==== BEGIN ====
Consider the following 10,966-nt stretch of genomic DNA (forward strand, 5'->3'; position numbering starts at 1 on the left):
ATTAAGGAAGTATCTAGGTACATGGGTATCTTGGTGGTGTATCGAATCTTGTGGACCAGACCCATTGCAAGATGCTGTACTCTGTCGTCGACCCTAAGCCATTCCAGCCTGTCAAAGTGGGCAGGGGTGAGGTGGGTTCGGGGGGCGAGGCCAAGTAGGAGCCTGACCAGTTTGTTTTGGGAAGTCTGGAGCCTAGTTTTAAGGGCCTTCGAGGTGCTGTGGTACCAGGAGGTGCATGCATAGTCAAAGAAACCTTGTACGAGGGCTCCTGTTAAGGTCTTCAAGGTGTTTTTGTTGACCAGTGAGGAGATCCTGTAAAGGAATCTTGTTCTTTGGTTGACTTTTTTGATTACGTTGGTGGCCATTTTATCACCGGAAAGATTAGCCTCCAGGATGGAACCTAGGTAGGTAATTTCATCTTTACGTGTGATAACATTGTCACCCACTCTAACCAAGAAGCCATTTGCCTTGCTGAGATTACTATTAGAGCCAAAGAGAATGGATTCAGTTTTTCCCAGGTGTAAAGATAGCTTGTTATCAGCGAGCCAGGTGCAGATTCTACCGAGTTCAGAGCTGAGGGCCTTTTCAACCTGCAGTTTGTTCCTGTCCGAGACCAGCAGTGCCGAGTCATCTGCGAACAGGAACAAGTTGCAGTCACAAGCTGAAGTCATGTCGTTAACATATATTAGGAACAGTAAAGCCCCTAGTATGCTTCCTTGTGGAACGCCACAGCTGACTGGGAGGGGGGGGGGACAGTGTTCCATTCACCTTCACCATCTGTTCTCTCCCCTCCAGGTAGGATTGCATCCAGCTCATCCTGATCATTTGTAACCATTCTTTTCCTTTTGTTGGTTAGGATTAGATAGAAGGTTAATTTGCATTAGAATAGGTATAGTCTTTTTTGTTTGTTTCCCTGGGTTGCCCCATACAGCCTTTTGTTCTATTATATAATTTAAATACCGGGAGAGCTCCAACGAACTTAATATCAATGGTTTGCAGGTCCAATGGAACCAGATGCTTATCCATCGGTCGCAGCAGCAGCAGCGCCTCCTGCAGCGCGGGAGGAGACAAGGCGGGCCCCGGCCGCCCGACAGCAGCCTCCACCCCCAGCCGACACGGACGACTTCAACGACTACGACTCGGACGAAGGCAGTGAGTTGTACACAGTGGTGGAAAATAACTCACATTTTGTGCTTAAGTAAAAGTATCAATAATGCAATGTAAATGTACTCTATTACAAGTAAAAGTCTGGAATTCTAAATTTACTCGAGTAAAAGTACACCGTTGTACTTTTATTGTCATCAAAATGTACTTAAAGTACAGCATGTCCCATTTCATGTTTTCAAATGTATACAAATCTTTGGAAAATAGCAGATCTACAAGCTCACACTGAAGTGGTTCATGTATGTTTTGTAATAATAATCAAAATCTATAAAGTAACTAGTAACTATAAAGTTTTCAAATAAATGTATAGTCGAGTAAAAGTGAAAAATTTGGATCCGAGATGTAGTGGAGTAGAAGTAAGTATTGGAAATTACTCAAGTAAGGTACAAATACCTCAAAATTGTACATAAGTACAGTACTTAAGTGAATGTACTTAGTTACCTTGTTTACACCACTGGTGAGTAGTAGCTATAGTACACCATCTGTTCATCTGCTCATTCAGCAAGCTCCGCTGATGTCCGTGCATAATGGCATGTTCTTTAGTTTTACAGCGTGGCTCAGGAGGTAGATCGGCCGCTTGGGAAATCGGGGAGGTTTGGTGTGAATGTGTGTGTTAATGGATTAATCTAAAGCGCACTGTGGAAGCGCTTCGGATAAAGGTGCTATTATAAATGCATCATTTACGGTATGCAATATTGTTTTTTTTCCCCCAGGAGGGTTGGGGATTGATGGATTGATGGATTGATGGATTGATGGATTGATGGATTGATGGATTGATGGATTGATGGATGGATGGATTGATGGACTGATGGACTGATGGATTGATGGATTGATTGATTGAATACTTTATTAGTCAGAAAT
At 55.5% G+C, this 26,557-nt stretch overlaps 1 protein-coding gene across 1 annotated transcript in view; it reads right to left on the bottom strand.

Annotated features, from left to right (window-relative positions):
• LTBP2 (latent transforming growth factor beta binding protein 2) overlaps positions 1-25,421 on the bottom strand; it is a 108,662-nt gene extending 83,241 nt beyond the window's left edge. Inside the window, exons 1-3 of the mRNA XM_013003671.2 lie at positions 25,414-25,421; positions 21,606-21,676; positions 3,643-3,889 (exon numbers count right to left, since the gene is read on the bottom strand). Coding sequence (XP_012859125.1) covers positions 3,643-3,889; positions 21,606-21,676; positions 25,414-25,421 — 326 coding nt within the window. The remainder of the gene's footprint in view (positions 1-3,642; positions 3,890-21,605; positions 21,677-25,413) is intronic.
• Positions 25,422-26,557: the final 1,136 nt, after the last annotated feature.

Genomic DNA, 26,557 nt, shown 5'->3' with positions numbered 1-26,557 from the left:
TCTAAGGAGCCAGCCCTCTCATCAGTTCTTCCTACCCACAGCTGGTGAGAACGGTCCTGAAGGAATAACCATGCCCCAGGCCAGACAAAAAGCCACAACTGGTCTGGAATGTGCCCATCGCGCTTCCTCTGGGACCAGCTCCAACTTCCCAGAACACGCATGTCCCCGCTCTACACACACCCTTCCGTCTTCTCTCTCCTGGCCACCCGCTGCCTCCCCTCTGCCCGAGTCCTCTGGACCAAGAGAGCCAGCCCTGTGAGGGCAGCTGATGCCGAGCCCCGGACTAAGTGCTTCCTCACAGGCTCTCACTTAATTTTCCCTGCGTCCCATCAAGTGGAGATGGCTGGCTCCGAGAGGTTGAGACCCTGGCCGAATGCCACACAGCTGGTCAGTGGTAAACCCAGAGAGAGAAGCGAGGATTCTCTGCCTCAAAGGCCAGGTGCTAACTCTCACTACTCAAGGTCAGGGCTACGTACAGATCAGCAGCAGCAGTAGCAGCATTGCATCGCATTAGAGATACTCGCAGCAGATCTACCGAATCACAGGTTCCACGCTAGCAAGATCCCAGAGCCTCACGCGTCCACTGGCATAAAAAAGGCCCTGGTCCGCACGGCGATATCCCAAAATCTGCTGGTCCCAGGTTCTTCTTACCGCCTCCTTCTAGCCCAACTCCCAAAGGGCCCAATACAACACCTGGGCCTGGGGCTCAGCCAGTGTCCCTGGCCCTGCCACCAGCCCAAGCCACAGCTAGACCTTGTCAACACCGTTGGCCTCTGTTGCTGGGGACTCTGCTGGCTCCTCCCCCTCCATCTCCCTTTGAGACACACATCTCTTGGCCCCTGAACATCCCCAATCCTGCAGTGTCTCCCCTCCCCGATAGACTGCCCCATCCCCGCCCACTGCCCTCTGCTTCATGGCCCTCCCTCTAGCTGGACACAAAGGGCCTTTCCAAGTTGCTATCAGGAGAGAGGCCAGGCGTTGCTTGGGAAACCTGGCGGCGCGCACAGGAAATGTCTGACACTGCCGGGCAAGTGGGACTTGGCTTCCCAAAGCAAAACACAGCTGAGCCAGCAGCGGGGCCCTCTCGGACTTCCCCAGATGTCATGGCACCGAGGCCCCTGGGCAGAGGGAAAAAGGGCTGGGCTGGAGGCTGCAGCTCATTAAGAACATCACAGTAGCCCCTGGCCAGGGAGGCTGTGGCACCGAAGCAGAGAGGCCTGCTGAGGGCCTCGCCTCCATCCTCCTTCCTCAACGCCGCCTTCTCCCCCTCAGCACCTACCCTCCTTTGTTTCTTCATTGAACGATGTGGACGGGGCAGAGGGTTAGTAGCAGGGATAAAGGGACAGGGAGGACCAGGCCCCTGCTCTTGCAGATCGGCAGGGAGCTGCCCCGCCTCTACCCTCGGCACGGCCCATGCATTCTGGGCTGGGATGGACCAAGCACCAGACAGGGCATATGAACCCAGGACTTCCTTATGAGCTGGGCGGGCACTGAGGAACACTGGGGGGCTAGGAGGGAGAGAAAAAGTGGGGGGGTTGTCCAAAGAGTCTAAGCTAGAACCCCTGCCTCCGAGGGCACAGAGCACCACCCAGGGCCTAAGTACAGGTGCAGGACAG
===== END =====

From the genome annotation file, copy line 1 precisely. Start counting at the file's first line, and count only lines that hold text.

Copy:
Consider the following 10,966-nt stretch of genomic DNA (forward strand, 5'->3'; position numbering starts at 1 on the left):